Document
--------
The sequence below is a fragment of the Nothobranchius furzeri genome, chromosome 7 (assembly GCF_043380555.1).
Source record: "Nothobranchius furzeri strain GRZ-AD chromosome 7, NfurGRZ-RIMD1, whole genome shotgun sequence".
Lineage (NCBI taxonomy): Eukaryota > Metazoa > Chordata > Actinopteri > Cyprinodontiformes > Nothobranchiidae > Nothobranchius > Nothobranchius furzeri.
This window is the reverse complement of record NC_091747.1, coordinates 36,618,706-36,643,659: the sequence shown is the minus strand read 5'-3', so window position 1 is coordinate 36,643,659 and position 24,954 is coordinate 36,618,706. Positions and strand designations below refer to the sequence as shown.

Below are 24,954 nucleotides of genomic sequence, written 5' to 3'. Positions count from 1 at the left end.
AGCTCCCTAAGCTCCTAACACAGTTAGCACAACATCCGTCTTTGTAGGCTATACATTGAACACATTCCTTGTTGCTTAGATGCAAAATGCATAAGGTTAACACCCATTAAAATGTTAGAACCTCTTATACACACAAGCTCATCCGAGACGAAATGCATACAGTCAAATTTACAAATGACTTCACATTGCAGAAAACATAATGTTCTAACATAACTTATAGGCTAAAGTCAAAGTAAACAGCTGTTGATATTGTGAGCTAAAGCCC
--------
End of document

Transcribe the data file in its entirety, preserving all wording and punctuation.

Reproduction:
The sequence below is a fragment of the Nothobranchius furzeri genome, chromosome 7 (assembly GCF_043380555.1).
Source record: "Nothobranchius furzeri strain GRZ-AD chromosome 7, NfurGRZ-RIMD1, whole genome shotgun sequence".
Lineage (NCBI taxonomy): Eukaryota > Metazoa > Chordata > Actinopteri > Cyprinodontiformes > Nothobranchiidae > Nothobranchius > Nothobranchius furzeri.
This window is the reverse complement of record NC_091747.1, coordinates 36,618,706-36,643,659: the sequence shown is the minus strand read 5'-3', so window position 1 is coordinate 36,643,659 and position 24,954 is coordinate 36,618,706. Positions and strand designations below refer to the sequence as shown.

Below are 24,954 nucleotides of genomic sequence, written 5' to 3'. Positions count from 1 at the left end.
AGCTCCCTAAGCTCCTAACACAGTTAGCACAACATCCGTCTTTGTAGGCTATACATTGAACACATTCCTTGTTGCTTAGATGCAAAATGCATAAGGTTAACACCCATTAAAATGTTAGAACCTCTTATACACACAAGCTCATCCGAGACGAAATGCATACAGTCAAATTTACAAATGACTTCACATTGCAGAAAACATAATGTTCTAACATAACTTATAGGCTAAAGTCAAAGTAAACAGCTGTTGATATTGTGAGCTAAAGCCC